Charleston Police Chief Luther Reynolds told the media that the police specifically asked protesters to move many times, warning them they would be arrested if they didn’t leave. In th video, only Jordan was taken away.
Police declined further comment.
“I was just pouring my heart out to them,” Jordan said, adding that police officers treated him well while he was detained. “I wanted to show them a better way. I wanted to be a light in the world.”
Because the video was so widely shared online, “I think I reached some people,” he said.
Activists argue that the more forceful responses nationwide are aimed at silencing protesters.
“The police are attempting to silence Black voices with violence,” Danielle Atkinson, founder and executive director of the group Mothering Justice, said in an email. “We won’t back down because our lives literally are on the line.”
Police are “just reverting to brute force” out of frustration, said Alex Vitale, a sociology professor at Brooklyn College and author of “The End of Policing.”
“On the one hand, they don’t like being vilified,” he said. “They don’t like being resisted [and] there’s a lot of resistance of police happening.”
Top law enforcement officials have pledged that their officers have to respond to what they describe as the dangerous elements seeking to destroy property or steal things.
“Lawlessness has no place in our cities,” David O. Brown, the Chicago police superintendent, told reporters during demonstrations there over the weekend. “And our officers will uphold the law of this country.”
Vitale said the police tactics seen across the country are making the case for protesters out arguing police are out of control.
“Deep down, they [police] understand that there’s a kind of existential crisis at work for them,” Vitale said. “They view the protests as a fundamental indictment of what they do.”
In some cases, police have faced discipline for their actions during the unrest.
Two Atlanta officers were fired after footage spread over the weekend of them pulling two people from a car and using stun guns on them. On Tuesday, prosecutors announced that six officers in total were facing charges over the incident.
Other law enforcement officials have faced discipline over deadly uses of force. In Minneapolis, four police officers were fired after the Memorial Day footage emerged of one of them driving his knee into Floyd’s neck while the handcuffed man yelled: “I can’t breathe.” And on Wednesday, authorities revealed that all four now face criminal charges stemming from Floyd’s death.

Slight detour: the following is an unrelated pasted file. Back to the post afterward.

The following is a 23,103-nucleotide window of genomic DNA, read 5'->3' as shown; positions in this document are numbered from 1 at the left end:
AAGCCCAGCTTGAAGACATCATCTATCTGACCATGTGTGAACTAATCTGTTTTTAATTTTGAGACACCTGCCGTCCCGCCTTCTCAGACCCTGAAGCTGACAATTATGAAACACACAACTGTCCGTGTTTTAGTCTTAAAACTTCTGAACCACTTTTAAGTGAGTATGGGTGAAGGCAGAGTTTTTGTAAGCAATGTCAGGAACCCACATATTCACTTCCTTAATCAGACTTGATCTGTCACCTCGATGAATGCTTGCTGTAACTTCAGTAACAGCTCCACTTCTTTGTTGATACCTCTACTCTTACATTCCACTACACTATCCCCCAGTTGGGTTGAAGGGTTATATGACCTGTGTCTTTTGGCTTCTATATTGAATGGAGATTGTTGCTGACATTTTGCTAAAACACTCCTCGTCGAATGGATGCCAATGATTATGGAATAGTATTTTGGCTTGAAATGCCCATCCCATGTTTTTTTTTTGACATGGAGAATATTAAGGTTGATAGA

Cases where authorities have punished or fired officers are often driven by local political dynamics, said Vitale.
It can be notoriously difficult for departments to punish officers deemed to be engaging in wrongdoing. A Washington Post investigation in 2017 found that over more than a decade, the country’s largest police departments fired at least 1,881 officers for misconduct — and had to reinstate more than 450 of them after appeals.
Janee Harteau, the former Minneapolis police chief ousted in 2017 after a controversial police shooting there, said dismissing troubled officers was a struggle because of the powerful police union.
“I know for me, imposing discipline or terminations were constantly met with grievances,” she said.
The police union president has not responded to multiple attempts to seek comment.
Ronal Serpas, the former police chief in New Orleans and Nashville, said proper internal investigations can be undone through appeals and arbitration. That can tell officers they are unaccountable and make them believe, “You didn’t do anything wrong, we beat them,” he said.
“That’s corrosive among law enforcement,” Serpas said.
Police chiefs leading departments in many big cities — including the District, Boston, Seattle and San Francisco — signed a letter this week saying that not every force can immediately terminate officers.
“Contracts and labor laws hamstring efforts to swiftly rid departments of problematic behavior,” they wrote, calling for a review of both.
The National Fraternal Order of Police responded by saying union contracts are reached between two parties, rather than just imposed by one side, and dismissed the letter as “hand-wringing and deflection.”
“I respectfully suggest that the signatories of the [letter] hold themselves accountable,” Patrick Yoes, president of the group, wrote in his own letter. “Unions do not recruit, hire, train, supervise or discipline our officers.”
Critics said the issue with the police response was broader than a few isolated incidents. Vitale, the sociology professor, said it and Floyd’s death last week were part of a larger issue.
“What happened in Minneapolis with the killing of Floyd was not about a few bad officers,” he said. “And the way that policing of the protests is happening is not about a few bad officers. These are systemic problems.”
Julie Tate contributed to this report.